I’d say it would be deciding early on that I didn’t need to follow the traditional path of uni and getting a job to be successful. Going it alone was the most important decision I’ve ever made.
“I think being nice to people is very important. Be nice!”
Rebel Wrap Up
How do you balance creativity with entrepreneurship?
Everything we do, from how we hire to how we pitch, market, or find solutions to problems, is a reflection of our creativity and our determination to find the best solution to our problems.
One of my core missions is to re-imagine conventional wisdom, and not accept the status quo. If you’re going to succeed, you need to build a business creatively and innovatively.
“One of my core missions is to re-imagine conventional wisdom, and not accept the status quo.”
If you could go back to any point in your life and have one hour with your past self, where would you go, and what would you say?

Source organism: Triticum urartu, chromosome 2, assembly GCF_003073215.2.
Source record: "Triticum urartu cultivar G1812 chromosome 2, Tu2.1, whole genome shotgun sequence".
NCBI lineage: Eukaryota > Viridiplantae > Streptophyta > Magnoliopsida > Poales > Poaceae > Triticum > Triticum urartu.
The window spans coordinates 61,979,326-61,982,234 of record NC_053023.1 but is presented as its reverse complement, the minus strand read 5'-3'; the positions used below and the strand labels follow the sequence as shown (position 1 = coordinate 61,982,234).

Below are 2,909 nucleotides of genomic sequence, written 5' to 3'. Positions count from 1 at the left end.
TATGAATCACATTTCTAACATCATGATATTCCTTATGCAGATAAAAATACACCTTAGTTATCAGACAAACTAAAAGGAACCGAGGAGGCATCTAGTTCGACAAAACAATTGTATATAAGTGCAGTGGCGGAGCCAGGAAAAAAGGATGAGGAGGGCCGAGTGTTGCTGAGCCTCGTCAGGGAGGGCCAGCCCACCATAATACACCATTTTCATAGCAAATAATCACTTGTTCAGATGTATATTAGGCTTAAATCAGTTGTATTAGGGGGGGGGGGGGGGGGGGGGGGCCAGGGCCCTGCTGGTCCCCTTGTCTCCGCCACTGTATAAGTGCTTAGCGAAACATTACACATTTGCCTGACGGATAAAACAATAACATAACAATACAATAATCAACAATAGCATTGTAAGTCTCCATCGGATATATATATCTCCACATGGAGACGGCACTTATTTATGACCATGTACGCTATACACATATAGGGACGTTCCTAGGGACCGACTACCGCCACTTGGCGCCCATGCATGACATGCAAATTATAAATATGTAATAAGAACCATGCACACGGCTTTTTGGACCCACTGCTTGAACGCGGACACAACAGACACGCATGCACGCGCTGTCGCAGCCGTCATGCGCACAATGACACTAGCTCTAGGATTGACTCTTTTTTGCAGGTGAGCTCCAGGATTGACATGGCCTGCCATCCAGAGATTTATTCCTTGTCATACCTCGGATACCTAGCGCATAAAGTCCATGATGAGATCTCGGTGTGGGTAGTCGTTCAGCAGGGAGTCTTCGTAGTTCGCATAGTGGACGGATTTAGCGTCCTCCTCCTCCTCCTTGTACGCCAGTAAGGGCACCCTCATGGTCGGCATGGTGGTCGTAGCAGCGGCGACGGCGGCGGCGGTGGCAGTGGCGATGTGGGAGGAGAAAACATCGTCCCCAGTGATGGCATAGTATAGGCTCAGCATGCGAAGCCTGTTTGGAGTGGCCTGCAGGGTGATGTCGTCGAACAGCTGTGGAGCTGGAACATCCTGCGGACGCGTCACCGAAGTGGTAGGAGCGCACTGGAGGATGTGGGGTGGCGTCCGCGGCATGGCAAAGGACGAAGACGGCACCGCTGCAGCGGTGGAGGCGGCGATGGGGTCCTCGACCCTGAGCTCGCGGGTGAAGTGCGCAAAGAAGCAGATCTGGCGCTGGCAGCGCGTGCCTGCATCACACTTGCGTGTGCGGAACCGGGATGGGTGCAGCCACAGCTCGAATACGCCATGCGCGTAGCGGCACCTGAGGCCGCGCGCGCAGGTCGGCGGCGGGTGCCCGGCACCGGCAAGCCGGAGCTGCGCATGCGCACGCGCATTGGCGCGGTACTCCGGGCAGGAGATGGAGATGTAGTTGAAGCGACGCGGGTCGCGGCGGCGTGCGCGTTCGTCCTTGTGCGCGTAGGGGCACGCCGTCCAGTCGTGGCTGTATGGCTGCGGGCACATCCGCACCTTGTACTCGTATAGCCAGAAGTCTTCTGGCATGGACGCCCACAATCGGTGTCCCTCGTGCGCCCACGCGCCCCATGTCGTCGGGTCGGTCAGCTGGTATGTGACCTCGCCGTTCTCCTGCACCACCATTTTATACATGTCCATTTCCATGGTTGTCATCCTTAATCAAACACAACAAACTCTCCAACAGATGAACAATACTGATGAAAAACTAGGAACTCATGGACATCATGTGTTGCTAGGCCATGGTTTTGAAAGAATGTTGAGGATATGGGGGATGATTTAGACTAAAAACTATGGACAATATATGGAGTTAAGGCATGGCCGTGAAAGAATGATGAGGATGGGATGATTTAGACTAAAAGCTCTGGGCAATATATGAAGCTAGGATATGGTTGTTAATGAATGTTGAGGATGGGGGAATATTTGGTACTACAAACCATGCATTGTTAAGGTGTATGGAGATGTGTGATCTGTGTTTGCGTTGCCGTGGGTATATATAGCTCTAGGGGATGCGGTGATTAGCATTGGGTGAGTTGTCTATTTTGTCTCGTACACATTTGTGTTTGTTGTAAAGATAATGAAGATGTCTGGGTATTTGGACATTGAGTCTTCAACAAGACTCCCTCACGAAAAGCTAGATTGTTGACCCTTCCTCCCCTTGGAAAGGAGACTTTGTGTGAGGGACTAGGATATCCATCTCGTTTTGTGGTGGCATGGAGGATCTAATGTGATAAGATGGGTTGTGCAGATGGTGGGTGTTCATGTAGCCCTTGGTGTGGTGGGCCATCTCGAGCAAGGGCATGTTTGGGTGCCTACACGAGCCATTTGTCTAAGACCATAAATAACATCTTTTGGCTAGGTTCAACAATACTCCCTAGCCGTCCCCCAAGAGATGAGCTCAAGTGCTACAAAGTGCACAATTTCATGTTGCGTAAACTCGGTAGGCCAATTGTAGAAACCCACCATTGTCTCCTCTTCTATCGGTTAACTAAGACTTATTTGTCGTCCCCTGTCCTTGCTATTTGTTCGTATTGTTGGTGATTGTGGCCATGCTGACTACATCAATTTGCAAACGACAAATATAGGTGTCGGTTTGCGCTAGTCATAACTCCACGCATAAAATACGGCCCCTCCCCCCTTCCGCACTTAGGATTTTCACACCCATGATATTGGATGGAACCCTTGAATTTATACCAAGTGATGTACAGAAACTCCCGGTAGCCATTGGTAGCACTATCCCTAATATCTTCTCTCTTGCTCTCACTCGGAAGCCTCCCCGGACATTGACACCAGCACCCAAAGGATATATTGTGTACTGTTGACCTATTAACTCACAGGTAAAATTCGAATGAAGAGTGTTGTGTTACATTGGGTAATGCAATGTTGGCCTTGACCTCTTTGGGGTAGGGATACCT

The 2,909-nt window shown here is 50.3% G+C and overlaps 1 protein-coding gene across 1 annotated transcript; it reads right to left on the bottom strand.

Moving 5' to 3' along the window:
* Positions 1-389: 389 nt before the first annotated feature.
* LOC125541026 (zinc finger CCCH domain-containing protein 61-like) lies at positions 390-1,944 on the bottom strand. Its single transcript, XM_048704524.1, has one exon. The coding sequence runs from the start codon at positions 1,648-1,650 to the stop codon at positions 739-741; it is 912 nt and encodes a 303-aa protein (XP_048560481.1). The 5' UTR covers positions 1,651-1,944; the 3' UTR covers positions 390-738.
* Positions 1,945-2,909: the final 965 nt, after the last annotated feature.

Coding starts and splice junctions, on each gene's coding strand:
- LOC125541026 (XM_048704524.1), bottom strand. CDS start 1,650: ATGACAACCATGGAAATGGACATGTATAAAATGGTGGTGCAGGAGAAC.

I’d go back to one of those lowest moments and let myself know: ‘You’re going to get past this, it’s going to work out.” I’d probably go back to the moment when I was denied a business bank account, and couldn’t see how I could proceed forward.
What’s the best piece of advice you’ve received, and how has it positively affected you?
Someone told me once that happiness is a choice and at the time I didn’t believe them. But now I know it’s true, that happiness is down to perception. It’s in your head, and you alone can influence your outlook and make it heaven or hell.
“Next time you think ‘there’s no way past this situation’ remember situations where you’ve overcome difficulty before. There’s always a way past.”